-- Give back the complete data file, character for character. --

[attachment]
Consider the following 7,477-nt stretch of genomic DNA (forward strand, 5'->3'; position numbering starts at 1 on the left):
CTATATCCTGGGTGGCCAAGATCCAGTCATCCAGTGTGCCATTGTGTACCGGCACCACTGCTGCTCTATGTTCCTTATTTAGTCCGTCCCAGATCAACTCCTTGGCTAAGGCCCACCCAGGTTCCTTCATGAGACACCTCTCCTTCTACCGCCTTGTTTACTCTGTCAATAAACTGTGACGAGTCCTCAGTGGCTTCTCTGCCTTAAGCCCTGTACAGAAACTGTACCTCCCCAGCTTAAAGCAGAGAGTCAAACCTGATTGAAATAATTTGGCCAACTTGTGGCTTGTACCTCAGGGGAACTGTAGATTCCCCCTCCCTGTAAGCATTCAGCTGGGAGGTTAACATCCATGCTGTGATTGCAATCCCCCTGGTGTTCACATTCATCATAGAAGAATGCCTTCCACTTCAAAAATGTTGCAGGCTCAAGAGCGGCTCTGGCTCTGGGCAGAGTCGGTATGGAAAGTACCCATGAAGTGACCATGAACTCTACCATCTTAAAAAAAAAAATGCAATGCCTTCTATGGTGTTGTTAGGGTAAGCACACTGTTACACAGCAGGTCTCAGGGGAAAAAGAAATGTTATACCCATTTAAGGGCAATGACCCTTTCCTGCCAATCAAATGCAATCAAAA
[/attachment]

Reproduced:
Consider the following 7,477-nt stretch of genomic DNA (forward strand, 5'->3'; position numbering starts at 1 on the left):
CTATATCCTGGGTGGCCAAGATCCAGTCATCCAGTGTGCCATTGTGTACCGGCACCACTGCTGCTCTATGTTCCTTATTTAGTCCGTCCCAGATCAACTCCTTGGCTAAGGCCCACCCAGGTTCCTTCATGAGACACCTCTCCTTCTACCGCCTTGTTTACTCTGTCAATAAACTGTGACGAGTCCTCAGTGGCTTCTCTGCCTTAAGCCCTGTACAGAAACTGTACCTCCCCAGCTTAAAGCAGAGAGTCAAACCTGATTGAAATAATTTGGCCAACTTGTGGCTTGTACCTCAGGGGAACTGTAGATTCCCCCTCCCTGTAAGCATTCAGCTGGGAGGTTAACATCCATGCTGTGATTGCAATCCCCCTGGTGTTCACATTCATCATAGAAGAATGCCTTCCACTTCAAAAATGTTGCAGGCTCAAGAGCGGCTCTGGCTCTGGGCAGAGTCGGTATGGAAAGTACCCATGAAGTGACCATGAACTCTACCATCTTAAAAAAAAAAATGCAATGCCTTCTATGGTGTTGTTAGGGTAAGCACACTGTTACACAGCAGGTCTCAGGGGAAAAAGAAATGTTATACCCATTTAAGGGCAATGACCCTTTCCTGCCAATCAAATGCAATCAAAA